Friday, February 13, 2009

Interview with Virginia Lee Hunter of Carny

I talk with photographer Virginia Lee Hunter about carnivals, train hopping and her inspirations.

Hunter assisted Alison Murray with her film, Carny, which screens at 11.15am on Monday, February 16th in Wilma 1.


T: Tell me a little about your involvement in the film. How did you meet Alison Murray?

VLH: I met Alison at a hobo convention in Britt Iowa in 1999. She was making her first doc called ‘Train on the Brain’ about riding freight trains across Canada. At the time we met, I too was riding freight trains but my main photographic focus was working on a personal photo project documenting the pop culture of carnivals as Americana and the subculture of carnival workers. I had often felt this project would be a good documentary film but I had no experience in telling a moving picture story. I admired the way she handled her subjects with great empathy and wit in ‘Train on the Brain’ and thought one day we might be able to team up and turn my project into a documentary.

T: In what capacity were your photos helpful for the making of her film?

VLH: Alison and I kept in touch and in 2005 I asked her if she’d like to make a documentary with me based off the work I had been doing on my carnival project. Although we had never collaborated before, we were willing to see if we could make this happen and throw caution to the wind, so to speak. We each brought elements to the film that the other was lacking--her creativity in crafting compelling story lines as a film and my in roads to this elusive sub culture that is traditionally sensitive towards any media attention as well as my visual aesthetics on a subject I had dedicated several years to...we both gained respect and trust in each’s input and in the end, the film speaks for itself in the richly, compelling stories and vivid visual capturing of the carnival.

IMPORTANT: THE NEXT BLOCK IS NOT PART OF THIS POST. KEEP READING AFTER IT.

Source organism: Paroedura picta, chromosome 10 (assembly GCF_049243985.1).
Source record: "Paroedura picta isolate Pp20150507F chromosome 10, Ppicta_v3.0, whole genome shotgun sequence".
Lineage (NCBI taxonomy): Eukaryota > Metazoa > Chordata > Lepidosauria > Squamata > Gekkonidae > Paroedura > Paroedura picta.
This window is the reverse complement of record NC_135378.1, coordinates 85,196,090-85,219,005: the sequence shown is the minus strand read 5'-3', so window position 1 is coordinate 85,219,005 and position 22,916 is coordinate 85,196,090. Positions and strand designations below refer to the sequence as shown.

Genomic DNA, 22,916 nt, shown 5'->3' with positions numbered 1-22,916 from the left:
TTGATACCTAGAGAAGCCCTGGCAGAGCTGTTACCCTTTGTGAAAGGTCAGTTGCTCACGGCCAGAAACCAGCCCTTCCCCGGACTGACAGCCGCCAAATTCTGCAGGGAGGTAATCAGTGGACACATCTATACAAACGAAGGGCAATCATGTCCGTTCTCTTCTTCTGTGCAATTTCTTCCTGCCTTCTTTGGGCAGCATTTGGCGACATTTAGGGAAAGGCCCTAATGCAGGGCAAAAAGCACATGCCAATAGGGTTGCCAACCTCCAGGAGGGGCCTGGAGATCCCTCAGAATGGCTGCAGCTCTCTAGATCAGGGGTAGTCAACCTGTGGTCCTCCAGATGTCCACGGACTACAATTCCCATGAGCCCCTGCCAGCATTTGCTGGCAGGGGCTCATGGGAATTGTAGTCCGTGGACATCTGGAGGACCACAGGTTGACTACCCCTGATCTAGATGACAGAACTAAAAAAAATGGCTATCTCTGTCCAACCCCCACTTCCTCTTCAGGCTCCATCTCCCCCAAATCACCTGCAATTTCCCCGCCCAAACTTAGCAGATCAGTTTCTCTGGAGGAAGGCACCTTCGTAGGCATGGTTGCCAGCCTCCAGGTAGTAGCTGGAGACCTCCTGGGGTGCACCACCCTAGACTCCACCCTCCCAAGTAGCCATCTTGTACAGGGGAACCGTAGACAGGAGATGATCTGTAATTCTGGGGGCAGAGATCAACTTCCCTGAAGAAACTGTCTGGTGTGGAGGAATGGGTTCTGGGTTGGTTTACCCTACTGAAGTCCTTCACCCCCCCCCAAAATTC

During that time we were working on the film I had my photographs published in a book titled, ‘Carny; Americana on the Midway,' published by Umbrage Editions which I guess makes this endeavor I began so many years ago complete.

T: What drove you to shoot Carnival people? What is it about carnies that intrigues you?

VLH: I became interested in exploring carnivals as how they relate to modern Americana when I went to a carnival in the early '90s. As I wandered around the midway I saw myself, when I was a teen, marauding throughout the midway with my girlfriends, flirting with the town boys and the carnies, who to us were dark and mysterious outsiders. Those were my distinct memories. As I recognized my own, I thought if I had memories what are others around me and their memories? I began to see others, old, young, couples, with families, laughing, and creating their own memories , as they were repeatedly unfolding over time.

It was my own memory and seeing others’ that inspired me to photograph the carnival as nostalgic homage to Americana. They are America’s gypsies. I wanted to give them a chance to tell their stories as so many tales and impressions, and not all kind, have been told about them. The Carnival Midway then becomes a very unique and bizarre autonomous zone complete with whirling twirling lights and zany cacophony. Very strange and magical.

T: Have you been influenced by Arbus or Meiselas? If so, in what way?

VLH: Perhaps subconsciously, in my earliest years exploring my voice and vision in photography, I was influenced by Arbus. However, it was on the eve of my first trip to photograph carnivals in 1996 that I was introduced to and given Meiselas’ book ‘Carnival Stripper’. Everything she had done in the book; style of shooting, the gritty black and white, even the interviews transcribed, I had envisioned to be my approach to capturing the essence of carny life. I was both disheartened and inspired. Disheartened because it had been done before me, and inspired because I knew I was on then, the right path as I related to that book. I since added color imagery to define the pop culture of the carnival midway so the end body of work is not mimicking Meiselas’ ‘Carnival Strippers’, but certainly, I was inspired.

T: Where do you shoot mostly? In what cities? Do you follow one circus in particular?

VLH: I’m most interested in the rural areas the carnivals travel through as it seems the carnival plays a more significant role in rural American entertainment and celebration. When Alison and I made CARNY, we settled on one show out of North Carolina that traveled up into New York State and back down again into North Carolina. We needed to stay with the stories of our subjects and the show they were traveling with, but in my approach for the book I was going for a broader swath to portray the carnival life as ‘Americana’. In my own project, I traveled across the western states, Appalachia and into upstate New York.

No comments: